Location: Molecular Plant Pathology LaboratoryTitle: Sugar beet cell wall protein confers fungal and pest resistance in genetically engineered plants Author
|Mongeon, Julie - University Of Maryland|
Submitted to: Annual Beet Sugar Development Foundation Research Report
Publication Type: Research Technical Update
Publication Acceptance Date: 4/3/2017
Publication Date: 4/20/2017
Citation: Smigocki, A.C., Mongeon, J., Li, H. 2017. Sugar beet cell wall protein confers fungal and pest resistance in genetically engineered plants. Annual Beet Sugar Development Foundation Research Report. https://www.bsdf-assbt.org/bsdf-home/.
Interpretive Summary: Plant diseases and insect predators reduce the production of sugar from sugar beet roots. Disease and pest control measures rely on harmful chemical fungicides and insecticides, therefore, more environmentally sound measures for control need to be developed. Biotechnological approaches offer an alternate approach. We identified and characterized a repertoire of sugar beet traits (genes) that are involved in protecting the plant root from diseases and insect predators. One such trait (polygalacturonase-inhibiting protein gene, PGIP) provides protection against fungal attack. We isolated sugar beet PGIP genes and transferred them into tobacco plants to test PGIP function in fungal and insect resistance. We determined that sugar beet PGIP proteins protected tobacco plants against three highly virulent fungal strains and an insect pest that attacks hundreds of vegetable crops. We propose that sugar beet PGIPs may provide fungal disease and insect control in plants. Scientists and breeders will use this information to develop disease and insect resistant crops that will increase yields, reduce usage of harmful pesticide and provide safer produce for the consumer.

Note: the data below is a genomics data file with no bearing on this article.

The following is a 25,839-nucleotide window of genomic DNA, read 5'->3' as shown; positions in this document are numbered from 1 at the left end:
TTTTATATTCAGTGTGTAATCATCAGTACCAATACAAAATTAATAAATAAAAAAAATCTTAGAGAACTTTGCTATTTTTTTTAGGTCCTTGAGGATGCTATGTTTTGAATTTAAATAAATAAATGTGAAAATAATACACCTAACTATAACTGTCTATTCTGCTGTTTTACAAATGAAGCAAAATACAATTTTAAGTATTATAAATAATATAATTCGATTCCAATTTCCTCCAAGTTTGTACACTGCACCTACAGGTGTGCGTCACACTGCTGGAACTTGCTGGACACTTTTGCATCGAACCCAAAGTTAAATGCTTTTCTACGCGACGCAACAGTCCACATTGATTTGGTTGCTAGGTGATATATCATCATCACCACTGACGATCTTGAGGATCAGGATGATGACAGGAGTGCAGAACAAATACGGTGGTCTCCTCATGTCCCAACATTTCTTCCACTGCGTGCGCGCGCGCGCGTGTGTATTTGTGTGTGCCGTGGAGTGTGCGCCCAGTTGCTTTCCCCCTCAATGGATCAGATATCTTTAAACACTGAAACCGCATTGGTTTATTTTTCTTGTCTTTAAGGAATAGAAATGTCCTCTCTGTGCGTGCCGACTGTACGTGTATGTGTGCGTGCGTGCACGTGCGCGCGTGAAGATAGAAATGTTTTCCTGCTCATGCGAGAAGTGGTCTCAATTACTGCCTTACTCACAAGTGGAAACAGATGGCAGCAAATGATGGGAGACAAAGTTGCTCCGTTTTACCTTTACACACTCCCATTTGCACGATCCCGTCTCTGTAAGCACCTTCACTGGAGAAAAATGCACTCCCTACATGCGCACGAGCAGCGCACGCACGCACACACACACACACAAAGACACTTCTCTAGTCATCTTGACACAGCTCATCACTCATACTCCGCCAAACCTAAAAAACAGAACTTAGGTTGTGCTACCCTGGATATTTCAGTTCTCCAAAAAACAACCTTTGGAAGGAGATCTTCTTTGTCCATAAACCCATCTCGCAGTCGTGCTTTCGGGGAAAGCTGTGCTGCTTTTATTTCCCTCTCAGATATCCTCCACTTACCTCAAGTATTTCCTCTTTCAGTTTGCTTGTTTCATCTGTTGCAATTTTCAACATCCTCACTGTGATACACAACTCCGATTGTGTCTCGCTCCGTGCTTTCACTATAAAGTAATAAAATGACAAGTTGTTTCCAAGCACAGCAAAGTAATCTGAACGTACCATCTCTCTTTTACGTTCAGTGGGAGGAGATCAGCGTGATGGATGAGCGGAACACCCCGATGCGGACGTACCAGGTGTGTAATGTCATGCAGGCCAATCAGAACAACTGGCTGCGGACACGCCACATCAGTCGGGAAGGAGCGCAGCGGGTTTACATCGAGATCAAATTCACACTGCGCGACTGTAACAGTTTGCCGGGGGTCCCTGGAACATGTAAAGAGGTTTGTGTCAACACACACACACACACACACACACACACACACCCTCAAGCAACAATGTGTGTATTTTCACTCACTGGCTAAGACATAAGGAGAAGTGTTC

Technical Abstract: Sugar beet biomass and sugar yield are reduced by diseases caused by microbial pathogens and insect pest infestations. Since disease and pest control measures continue to rely on harmful chemical fungicides and insecticides, biotechnological approaches offer an alternate approach for disease and pest control in plants. Identification and characterization of the repertoire of sugar beet genes that are involved in defense responses is key for developing effective, environmentally safe, biotechnologically based strategies aimed at improving insect and disease resistance. Our search for resistance genes has been focused on defense responses in the sugar beet root, specifically to its most devastating insect pest, the sugar beet root maggot (SBRM). Using this approach as a model system for studying the mutual interaction of SBRM with a resistant and susceptible host, we identified a number of potential resistance genes, among them a gene encoding a polygalacturonase inhibitor protein (PGIP). When the sugar beet polygalacturonase inhibitor protein gene (BvPGIP) was introduced into Nicotiana benthamiana plants, the BvPGIP plants exhibited increased tolerance to several fungal pathogens that included Rhizoctonia solani, Fusarium solani and Botrytis cinerea. In addition, these BvPGIP plants were more resistant to fall armyworm larval feeding. Larvae weighed less and had higher mortality rates as compared to the controls. These results suggest that the sugar beet BvPGIP genes play an important role in plant defense and could provide an approach for controlling fungal and insect pest diseases in sugar beet and other crops.